NCAA officials announced in mid-November that they are in “preliminary talks” with the state of Indiana and city of Indianapolis to host the annual 68-team men’s tournament in March and April.

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University of Wisconsin pauses football activities due to COVID-19

The University of Wisconsin paused its football activities on Wednesday because of an increased number of COVID-19 cases within the program.

Officials announced the program will stop activities for at least seven days, including canceling the Saturday game against Nebraska, which will not be rescheduled.

As of Wednesday morning, 12 people in the program tested positive, including six student athletes and six staff, while additional tests are pending. Head coach Paul Chryst was one of the staff members who tested positive.

The university’s director of athletics, Barry Alvarez, and Chancellor Rebecca Blank decided to pause activities and cancel the game after consulting the Big Ten Conference.

“This morning I received the news that I had tested positive via a PCR test I took yesterday,” Chryst said. “I informed my staff and the team this morning and am currently isolating at home. I had not been experiencing any symptoms and feel good as of this morning.”

“I am disappointed for our players and coaching staff who put so much into preparing to play each week,” he continued. “But the safety of everyone in our program has to be our top priority and I support the decision made to pause our team activities.”

The team’s next scheduled game is a home game against Purdue on Nov. 7. 

The game cancelation comes as Wisconsin is experiencing a major coronavirus outbreak, ranking third in the nation for the most cases per 100,000 people in the last seven days, according to the Centers for Disease Control and Prevention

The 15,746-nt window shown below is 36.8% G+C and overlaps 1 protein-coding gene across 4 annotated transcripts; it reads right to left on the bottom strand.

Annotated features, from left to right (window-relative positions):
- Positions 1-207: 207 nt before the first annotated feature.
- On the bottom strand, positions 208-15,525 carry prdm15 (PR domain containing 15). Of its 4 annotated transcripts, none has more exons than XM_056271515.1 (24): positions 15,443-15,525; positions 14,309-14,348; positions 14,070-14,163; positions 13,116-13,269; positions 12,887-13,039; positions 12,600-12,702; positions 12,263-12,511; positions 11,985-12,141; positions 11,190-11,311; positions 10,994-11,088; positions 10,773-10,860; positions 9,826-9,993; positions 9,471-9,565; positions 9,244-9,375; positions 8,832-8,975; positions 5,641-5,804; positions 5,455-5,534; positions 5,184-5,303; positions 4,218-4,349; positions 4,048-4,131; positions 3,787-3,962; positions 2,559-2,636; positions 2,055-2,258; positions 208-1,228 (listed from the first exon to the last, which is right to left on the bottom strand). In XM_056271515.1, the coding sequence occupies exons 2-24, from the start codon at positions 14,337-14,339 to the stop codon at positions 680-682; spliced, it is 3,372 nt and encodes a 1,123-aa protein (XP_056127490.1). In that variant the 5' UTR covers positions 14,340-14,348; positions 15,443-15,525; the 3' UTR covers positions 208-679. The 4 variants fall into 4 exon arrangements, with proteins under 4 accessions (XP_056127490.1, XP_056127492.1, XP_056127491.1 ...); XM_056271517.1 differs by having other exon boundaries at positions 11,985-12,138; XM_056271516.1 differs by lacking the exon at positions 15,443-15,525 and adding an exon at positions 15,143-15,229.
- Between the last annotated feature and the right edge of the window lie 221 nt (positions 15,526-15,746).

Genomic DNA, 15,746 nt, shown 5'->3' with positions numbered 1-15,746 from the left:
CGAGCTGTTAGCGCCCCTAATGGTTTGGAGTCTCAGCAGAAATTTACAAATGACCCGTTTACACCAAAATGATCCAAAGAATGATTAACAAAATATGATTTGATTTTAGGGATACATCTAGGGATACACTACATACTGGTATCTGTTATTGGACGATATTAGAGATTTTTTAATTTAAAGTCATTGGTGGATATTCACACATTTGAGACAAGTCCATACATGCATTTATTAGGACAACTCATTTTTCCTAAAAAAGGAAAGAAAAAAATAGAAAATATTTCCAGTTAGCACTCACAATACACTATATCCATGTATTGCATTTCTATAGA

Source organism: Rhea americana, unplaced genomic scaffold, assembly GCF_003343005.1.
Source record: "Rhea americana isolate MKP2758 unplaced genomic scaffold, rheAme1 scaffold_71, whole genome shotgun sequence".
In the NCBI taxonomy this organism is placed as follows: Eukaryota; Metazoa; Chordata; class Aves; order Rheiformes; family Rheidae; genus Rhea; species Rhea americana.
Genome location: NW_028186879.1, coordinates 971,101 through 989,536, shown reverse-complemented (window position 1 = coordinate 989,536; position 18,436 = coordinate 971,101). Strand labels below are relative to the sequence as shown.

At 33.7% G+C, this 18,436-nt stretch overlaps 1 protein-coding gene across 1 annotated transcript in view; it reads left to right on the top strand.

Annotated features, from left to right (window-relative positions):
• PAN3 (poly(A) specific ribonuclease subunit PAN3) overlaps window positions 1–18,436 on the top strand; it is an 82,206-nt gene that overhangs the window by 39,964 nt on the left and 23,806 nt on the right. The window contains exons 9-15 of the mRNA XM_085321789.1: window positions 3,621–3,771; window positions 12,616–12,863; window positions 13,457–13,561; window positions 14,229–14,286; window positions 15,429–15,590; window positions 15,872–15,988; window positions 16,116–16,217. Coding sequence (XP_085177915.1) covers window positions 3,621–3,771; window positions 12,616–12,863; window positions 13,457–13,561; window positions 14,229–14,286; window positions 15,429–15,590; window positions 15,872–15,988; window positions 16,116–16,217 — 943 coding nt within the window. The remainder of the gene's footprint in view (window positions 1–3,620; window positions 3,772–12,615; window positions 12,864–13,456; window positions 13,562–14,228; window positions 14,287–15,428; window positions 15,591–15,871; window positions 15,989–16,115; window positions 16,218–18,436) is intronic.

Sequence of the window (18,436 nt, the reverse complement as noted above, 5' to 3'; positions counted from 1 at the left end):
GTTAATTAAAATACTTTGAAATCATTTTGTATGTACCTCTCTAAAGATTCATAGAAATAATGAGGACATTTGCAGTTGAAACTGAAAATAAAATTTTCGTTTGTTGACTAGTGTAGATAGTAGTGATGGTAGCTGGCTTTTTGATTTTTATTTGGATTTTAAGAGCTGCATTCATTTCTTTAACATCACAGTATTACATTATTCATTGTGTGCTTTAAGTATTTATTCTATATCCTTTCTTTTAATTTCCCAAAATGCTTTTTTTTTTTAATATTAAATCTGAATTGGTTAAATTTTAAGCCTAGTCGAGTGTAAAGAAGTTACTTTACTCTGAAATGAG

Wisconsin reported on Tuesday its highest single-day counts of deaths, hospitalizations and cases, with health official Ryan Westergaard calling it a “nightmare.”

President TrumpDonald John TrumpGiuliani goes off on Fox Business host after she compares him to Christopher Steele Trump looks to shore up support in Nebraska NYT: Trump had 7 million in debt mostly tied to Chicago project forgiven MORE had praised the return of Big Ten football this year after the conference initially canceled the season. During the first presidential debate, he declared that he “brought back Big Ten football.”

The Big Ten conference also includes football teams in Michigan, Ohio and Pennsylvania, which along with Wisconsin are swing states in the election that’s less than a week away.

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University of Florida Pauses Football Activities After COVID-19 Outbreak, LSU Game Canceled

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The University of Florida has stopped football practice for their players after an increase in positive COVID-19 cases on the team.